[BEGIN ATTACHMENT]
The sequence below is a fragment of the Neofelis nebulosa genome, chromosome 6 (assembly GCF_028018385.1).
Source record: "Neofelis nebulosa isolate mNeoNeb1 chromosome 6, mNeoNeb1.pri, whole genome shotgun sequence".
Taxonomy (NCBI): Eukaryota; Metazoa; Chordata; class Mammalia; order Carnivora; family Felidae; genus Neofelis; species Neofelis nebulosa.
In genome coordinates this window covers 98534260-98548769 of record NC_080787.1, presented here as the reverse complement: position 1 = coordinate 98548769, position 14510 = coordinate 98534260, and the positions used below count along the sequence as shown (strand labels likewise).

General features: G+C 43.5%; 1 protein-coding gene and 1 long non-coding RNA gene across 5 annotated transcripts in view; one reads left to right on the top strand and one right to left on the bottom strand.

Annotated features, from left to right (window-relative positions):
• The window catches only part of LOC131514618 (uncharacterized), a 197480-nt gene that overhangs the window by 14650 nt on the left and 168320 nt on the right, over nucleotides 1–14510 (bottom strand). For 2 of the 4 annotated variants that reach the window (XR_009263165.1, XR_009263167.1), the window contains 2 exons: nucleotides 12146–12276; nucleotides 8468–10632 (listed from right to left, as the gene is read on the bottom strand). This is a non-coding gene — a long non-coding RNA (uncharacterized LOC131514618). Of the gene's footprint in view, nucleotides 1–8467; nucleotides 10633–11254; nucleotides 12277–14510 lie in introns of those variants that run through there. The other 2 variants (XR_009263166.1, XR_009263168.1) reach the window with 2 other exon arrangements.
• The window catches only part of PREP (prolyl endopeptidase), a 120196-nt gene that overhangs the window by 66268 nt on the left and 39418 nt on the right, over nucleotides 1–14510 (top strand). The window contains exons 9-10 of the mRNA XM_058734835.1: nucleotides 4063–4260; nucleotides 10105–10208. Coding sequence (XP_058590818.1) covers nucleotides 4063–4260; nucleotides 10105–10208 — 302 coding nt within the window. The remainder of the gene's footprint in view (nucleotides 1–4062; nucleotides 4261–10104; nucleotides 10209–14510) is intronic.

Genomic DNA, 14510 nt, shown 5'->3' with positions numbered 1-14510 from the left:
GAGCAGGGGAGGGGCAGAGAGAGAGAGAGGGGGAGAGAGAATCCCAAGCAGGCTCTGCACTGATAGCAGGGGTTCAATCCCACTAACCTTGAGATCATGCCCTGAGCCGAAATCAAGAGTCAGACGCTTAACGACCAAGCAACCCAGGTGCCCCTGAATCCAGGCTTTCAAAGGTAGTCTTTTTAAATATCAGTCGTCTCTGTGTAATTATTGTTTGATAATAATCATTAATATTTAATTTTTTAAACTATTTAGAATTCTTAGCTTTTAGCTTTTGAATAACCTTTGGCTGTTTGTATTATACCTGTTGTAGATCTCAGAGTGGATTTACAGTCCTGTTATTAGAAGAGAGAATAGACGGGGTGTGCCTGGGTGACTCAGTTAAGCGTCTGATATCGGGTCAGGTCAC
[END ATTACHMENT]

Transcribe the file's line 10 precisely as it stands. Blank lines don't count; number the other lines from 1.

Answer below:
GAGCAGGGGAGGGGCAGAGAGAGAGAGAGGGGGAGAGAGAATCCCAAGCAGGCTCTGCACTGATAGCAGGGGTTCAATCCCACTAACCTTGAGATCATGCCCTGAGCCGAAATCAAGAGTCAGACGCTTAACGACCAAGCAACCCAGGTGCCCCTGAATCCAGGCTTTCAAAGGTAGTCTTTTTAAATATCAGTCGTCTCTGTGTAATTATTGTTTGATAATAATCATTAATATTTAATTTTTTAAACTATTTAGAATTCTTAGCTTTTAGCTTTTGAATAACCTTTGGCTGTTTGTATTATACCTGTTGTAGATCTCAGAGTGGATTTACAGTCCTGTTATTAGAAGAGAGAATAGACGGGGTGTGCCTGGGTGACTCAGTTAAGCGTCTGATATCGGGTCAGGTCAC